I don't know how true all of this is of course but supposedly in the Bible Jesus did show the people of that time proof of "life after death." - Rich
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I think Jesus was most likely a near death experiencer and over time his story got added onto and became embellished till it was barely recognizable from the original. The Gospels were not written till many years after his death, plenty of time for them to become embellished. By the way, the story of the Egyptian god Horus is so similar to the story of Jesus that it's amazing. There are plenty of online links comparing the two.

Art, thanks for the followup response. I don't know what to make of any of the Bible since there is a alot of "odd happenings" in the it. I can easily assume there to be some "extraterretrial happenings" or other "funny business" to fool humans for their own purposes...leaving us as just their garbage to throw away when done.

I don't necessarily believe the above by the way. The point that I am trying to make is that it is so easy to interpret things in different ways that I easily come to the conclusion it is not really about us but rather whatever this all is.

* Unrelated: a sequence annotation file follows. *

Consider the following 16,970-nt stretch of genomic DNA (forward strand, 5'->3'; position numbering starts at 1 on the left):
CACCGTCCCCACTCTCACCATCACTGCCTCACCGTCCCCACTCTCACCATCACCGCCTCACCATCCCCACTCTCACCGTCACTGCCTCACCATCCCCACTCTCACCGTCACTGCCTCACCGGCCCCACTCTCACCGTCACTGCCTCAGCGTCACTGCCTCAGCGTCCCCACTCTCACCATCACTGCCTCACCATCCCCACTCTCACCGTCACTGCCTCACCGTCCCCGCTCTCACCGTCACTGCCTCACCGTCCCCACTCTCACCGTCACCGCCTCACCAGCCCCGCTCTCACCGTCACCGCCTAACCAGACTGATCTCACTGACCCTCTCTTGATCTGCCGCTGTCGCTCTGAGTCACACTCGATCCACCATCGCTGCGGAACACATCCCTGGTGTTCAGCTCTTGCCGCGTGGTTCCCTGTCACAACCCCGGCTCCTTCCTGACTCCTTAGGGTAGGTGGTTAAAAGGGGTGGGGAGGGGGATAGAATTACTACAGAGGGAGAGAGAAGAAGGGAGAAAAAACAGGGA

Here is a link to a creature that one can wonder of "its purpose." Therefore, one can say, things/us don't necessarily have to have a (cosmic) purpose:

http://physorg.com/news102951188.html

Here is kinda my belief, I suspect that life is being manipulated for not its "purpose" but for some uncaring purpose(s).

See what I mean about beliefs Art?

We are a bunch of parts that want to be parts while "the whole" uses us or whoever or whatever for its purposes. if any...like that "jellyfish worm."

>By the way, the story of the Egyptian god Horus is so similar to the story of Jesus that it's amazing. There are plenty of online links comparing the two.